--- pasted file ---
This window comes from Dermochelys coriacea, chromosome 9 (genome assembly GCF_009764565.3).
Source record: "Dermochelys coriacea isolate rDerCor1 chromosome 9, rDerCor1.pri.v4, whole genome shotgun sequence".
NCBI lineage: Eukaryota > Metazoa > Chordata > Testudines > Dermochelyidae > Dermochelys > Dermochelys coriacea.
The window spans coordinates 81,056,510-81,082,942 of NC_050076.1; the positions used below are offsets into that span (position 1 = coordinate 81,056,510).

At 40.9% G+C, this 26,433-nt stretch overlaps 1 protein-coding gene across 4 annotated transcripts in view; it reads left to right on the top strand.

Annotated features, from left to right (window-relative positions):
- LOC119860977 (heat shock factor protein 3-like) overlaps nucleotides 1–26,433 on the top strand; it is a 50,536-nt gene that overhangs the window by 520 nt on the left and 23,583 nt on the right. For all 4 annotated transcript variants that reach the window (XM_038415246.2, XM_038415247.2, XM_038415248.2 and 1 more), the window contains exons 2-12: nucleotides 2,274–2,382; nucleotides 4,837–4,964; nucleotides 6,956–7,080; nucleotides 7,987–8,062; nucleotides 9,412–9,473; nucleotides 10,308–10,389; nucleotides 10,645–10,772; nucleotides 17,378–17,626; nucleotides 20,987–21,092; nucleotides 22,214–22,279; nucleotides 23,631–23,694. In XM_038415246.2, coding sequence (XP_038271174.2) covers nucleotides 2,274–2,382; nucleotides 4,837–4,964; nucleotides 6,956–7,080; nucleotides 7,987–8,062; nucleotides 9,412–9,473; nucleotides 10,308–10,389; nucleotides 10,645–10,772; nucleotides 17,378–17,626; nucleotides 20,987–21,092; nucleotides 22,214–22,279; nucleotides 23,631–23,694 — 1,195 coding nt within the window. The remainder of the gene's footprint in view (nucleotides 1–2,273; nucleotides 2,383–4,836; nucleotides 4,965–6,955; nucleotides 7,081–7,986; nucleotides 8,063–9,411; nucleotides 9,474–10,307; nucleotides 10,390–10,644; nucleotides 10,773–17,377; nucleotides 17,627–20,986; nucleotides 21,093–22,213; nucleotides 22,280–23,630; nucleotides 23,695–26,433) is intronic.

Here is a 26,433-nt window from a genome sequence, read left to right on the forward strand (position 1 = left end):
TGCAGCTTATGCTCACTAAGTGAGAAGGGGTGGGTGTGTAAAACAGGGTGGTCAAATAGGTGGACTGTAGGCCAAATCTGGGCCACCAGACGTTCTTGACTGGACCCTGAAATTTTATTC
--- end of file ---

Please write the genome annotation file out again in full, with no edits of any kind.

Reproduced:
This window comes from Dermochelys coriacea, chromosome 9 (genome assembly GCF_009764565.3).
Source record: "Dermochelys coriacea isolate rDerCor1 chromosome 9, rDerCor1.pri.v4, whole genome shotgun sequence".
NCBI lineage: Eukaryota > Metazoa > Chordata > Testudines > Dermochelyidae > Dermochelys > Dermochelys coriacea.
The window spans coordinates 81,056,510-81,082,942 of NC_050076.1; the positions used below are offsets into that span (position 1 = coordinate 81,056,510).

At 40.9% G+C, this 26,433-nt stretch overlaps 1 protein-coding gene across 4 annotated transcripts in view; it reads left to right on the top strand.

Annotated features, from left to right (window-relative positions):
- LOC119860977 (heat shock factor protein 3-like) overlaps nucleotides 1–26,433 on the top strand; it is a 50,536-nt gene that overhangs the window by 520 nt on the left and 23,583 nt on the right. For all 4 annotated transcript variants that reach the window (XM_038415246.2, XM_038415247.2, XM_038415248.2 and 1 more), the window contains exons 2-12: nucleotides 2,274–2,382; nucleotides 4,837–4,964; nucleotides 6,956–7,080; nucleotides 7,987–8,062; nucleotides 9,412–9,473; nucleotides 10,308–10,389; nucleotides 10,645–10,772; nucleotides 17,378–17,626; nucleotides 20,987–21,092; nucleotides 22,214–22,279; nucleotides 23,631–23,694. In XM_038415246.2, coding sequence (XP_038271174.2) covers nucleotides 2,274–2,382; nucleotides 4,837–4,964; nucleotides 6,956–7,080; nucleotides 7,987–8,062; nucleotides 9,412–9,473; nucleotides 10,308–10,389; nucleotides 10,645–10,772; nucleotides 17,378–17,626; nucleotides 20,987–21,092; nucleotides 22,214–22,279; nucleotides 23,631–23,694 — 1,195 coding nt within the window. The remainder of the gene's footprint in view (nucleotides 1–2,273; nucleotides 2,383–4,836; nucleotides 4,965–6,955; nucleotides 7,081–7,986; nucleotides 8,063–9,411; nucleotides 9,474–10,307; nucleotides 10,390–10,644; nucleotides 10,773–17,377; nucleotides 17,627–20,986; nucleotides 21,093–22,213; nucleotides 22,280–23,630; nucleotides 23,695–26,433) is intronic.

Here is a 26,433-nt window from a genome sequence, read left to right on the forward strand (position 1 = left end):
TGCAGCTTATGCTCACTAAGTGAGAAGGGGTGGGTGTGTAAAACAGGGTGGTCAAATAGGTGGACTGTAGGCCAAATCTGGGCCACCAGACGTTCTTGACTGGACCCTGAAATTTTATTC